I would like to emphasize the need to include phosphorous in the required annual reports and to limit the discharge level of Total Nitrogen and Total Phosphorous to 3.0 mg/l and 0.3 mg/l respectively.
The IBF is very concerned with the increasing use of ‘offsets’ in proposed DNREC regulations where offsets are allowed to ‘substitute’ for environmental degradation. There is particular concern with the proposed regs since they would allow for a permittee to “opt out to participate in a nutrient management program.” Does this mean that a facility that does not comply with their permit no longer has to comply if they choose to ‘opt out’. Also, the ‘nutrient offset program’ has not been developed by the Department and therefore the public has not had a chance to review or comment on it. Opting out is a dangerous precedent for the Department to follow. Section 2.16.1 should either be deleted from the proposed regulations or the regulations should not take effect until the ‘nutrient offset program’ has been made available for public review.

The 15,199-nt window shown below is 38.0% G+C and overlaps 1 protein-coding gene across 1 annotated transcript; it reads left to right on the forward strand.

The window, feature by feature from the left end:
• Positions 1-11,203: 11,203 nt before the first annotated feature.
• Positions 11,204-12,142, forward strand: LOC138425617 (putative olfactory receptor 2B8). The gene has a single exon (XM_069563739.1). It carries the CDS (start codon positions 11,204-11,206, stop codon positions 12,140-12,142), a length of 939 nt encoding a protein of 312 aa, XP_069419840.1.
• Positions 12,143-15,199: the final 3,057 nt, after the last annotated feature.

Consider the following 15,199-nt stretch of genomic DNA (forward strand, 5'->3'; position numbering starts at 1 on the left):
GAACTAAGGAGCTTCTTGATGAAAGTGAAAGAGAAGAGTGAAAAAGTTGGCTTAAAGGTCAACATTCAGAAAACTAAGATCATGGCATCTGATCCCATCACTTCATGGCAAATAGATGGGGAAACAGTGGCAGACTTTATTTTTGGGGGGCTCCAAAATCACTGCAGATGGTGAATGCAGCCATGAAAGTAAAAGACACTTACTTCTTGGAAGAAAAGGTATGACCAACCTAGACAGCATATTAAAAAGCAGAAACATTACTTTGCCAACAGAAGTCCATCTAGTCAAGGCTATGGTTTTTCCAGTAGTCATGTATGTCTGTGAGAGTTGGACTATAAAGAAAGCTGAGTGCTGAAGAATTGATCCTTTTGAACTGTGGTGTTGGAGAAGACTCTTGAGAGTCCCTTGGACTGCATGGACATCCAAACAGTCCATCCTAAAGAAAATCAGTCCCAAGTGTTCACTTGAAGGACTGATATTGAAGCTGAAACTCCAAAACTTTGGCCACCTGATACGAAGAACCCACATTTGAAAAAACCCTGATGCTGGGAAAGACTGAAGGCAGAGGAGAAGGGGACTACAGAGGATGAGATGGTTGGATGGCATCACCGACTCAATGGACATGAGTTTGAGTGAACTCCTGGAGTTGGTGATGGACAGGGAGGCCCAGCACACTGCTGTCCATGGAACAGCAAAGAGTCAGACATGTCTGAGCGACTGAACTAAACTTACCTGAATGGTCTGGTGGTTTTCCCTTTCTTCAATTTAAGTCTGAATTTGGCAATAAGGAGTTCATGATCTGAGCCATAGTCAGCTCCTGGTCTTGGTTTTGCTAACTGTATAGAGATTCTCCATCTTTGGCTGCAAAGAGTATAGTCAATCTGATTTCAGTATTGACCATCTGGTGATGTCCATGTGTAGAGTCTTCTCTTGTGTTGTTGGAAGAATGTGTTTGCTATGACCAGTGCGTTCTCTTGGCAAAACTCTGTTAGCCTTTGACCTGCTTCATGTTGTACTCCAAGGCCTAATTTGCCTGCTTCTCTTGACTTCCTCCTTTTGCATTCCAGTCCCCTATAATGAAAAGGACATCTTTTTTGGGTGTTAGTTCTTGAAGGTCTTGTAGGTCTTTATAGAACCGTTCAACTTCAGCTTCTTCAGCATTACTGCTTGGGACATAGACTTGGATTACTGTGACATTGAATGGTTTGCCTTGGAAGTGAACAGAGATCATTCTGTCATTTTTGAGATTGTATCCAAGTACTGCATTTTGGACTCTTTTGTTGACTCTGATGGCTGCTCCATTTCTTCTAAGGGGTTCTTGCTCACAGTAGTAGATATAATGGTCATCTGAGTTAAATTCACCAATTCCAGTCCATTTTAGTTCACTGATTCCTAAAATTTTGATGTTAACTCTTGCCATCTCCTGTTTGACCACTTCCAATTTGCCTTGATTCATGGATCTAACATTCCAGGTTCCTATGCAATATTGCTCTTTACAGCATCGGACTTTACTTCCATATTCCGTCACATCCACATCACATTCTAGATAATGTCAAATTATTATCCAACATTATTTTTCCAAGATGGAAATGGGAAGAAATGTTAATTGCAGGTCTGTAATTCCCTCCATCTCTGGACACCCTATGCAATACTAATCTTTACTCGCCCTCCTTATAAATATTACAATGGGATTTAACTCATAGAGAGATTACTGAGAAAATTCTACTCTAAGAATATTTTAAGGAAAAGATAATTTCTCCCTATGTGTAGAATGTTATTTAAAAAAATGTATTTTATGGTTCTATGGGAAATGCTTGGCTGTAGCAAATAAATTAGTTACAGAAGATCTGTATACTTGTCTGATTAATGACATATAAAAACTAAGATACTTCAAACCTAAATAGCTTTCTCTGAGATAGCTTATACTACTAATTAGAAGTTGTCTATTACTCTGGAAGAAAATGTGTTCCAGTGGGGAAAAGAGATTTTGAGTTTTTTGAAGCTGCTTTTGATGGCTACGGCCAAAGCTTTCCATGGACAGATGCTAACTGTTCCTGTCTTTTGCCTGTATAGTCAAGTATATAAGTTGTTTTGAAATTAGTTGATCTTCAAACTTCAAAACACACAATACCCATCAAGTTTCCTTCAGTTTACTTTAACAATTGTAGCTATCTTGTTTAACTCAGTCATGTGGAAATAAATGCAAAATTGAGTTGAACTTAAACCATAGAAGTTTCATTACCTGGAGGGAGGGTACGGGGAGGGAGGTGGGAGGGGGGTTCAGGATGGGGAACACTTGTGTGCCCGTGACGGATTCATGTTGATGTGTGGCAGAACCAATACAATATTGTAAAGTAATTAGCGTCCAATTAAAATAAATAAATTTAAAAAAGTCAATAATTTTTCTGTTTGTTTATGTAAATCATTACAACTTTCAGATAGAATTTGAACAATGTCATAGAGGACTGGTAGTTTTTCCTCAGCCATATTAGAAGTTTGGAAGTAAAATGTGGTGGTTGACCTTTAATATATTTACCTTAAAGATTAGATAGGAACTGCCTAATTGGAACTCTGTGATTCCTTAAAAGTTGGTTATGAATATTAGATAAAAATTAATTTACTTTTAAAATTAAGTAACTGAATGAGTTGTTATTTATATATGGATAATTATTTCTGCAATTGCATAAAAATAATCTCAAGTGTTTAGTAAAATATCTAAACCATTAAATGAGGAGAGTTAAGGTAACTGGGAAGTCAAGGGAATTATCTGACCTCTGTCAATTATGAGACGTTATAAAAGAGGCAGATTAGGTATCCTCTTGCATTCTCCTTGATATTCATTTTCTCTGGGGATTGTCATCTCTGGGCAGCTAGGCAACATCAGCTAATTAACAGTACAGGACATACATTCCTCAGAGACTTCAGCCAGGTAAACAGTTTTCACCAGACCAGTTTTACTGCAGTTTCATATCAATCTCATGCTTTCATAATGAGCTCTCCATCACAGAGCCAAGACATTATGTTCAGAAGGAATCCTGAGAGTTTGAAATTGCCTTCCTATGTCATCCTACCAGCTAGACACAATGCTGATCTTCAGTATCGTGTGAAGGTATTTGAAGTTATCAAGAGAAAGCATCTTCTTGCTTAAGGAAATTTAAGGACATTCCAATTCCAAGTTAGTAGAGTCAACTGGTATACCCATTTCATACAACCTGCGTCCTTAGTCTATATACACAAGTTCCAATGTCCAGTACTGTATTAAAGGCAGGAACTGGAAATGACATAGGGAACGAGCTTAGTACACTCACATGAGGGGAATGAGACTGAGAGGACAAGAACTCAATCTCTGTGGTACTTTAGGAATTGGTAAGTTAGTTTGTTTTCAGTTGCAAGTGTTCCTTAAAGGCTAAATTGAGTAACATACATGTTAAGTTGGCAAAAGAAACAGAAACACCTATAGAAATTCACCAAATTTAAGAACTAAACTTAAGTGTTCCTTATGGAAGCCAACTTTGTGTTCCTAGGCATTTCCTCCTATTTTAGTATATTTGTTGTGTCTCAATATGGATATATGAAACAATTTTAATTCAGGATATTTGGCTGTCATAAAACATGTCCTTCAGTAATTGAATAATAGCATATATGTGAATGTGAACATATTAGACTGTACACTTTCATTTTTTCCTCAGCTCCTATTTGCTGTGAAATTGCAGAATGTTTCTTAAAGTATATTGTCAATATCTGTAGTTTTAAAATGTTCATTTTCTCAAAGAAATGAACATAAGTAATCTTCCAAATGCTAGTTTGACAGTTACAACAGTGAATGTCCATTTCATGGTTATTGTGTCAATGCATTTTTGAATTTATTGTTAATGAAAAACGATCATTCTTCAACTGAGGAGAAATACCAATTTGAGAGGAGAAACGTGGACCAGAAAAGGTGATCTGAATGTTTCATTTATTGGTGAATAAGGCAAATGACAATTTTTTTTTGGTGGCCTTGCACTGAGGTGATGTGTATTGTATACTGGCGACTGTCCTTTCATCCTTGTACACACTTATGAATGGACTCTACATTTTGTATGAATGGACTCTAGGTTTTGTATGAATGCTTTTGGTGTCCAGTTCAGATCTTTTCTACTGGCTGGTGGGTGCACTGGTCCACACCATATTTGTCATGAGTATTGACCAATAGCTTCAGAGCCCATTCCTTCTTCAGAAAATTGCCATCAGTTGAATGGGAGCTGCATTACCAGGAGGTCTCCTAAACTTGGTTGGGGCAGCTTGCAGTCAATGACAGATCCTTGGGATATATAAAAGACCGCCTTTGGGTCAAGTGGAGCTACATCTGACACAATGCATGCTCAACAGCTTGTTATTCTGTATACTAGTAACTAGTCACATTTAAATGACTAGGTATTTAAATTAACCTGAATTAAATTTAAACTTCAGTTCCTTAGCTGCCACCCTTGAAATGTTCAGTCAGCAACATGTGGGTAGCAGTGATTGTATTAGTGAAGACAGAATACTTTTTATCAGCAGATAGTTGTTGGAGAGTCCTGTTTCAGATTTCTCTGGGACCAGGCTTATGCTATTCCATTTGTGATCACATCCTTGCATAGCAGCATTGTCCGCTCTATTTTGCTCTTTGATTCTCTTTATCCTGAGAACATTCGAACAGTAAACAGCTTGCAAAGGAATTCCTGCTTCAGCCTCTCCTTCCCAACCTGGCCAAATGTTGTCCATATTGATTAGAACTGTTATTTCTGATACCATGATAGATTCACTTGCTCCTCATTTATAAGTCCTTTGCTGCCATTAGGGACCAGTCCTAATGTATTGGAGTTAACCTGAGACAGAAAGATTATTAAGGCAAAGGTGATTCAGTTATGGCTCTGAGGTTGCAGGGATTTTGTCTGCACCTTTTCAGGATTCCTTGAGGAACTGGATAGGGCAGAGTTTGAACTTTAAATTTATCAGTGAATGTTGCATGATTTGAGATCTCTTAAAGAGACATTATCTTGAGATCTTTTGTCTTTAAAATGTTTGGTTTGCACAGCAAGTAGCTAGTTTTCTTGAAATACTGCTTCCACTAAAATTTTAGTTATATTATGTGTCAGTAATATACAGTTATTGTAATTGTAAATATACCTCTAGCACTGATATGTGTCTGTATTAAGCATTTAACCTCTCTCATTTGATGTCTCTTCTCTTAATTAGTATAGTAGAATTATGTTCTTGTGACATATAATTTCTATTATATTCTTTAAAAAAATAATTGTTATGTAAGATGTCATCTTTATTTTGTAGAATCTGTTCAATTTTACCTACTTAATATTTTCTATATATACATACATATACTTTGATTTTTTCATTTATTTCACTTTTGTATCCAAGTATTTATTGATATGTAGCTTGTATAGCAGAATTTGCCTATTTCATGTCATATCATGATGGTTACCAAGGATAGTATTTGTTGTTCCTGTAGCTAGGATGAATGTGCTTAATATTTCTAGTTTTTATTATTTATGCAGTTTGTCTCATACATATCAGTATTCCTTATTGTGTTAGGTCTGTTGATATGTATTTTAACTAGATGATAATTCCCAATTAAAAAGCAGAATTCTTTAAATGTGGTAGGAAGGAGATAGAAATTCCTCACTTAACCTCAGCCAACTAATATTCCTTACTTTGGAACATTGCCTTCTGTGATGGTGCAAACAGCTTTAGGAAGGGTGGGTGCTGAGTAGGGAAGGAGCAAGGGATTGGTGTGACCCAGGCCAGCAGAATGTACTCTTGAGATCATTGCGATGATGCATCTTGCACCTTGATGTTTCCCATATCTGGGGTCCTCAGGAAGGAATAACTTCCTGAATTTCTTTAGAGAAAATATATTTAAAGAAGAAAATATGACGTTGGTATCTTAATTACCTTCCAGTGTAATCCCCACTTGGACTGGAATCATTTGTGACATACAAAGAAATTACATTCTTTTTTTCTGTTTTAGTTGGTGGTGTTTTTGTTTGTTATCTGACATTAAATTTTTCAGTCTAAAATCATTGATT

The Inland Bays Foundation urges the Department to adopt the proposed regulations as soon as possible so that the environmental benefits that will ensue can be realized.
Earth Day Message from DNREC Secretary Collin O’Mara
Imagine the lengths that we would go if a multibillion dollar industry supporting thousands of jobs said it was leaving the state. We would use every tool at our disposal to save those jobs.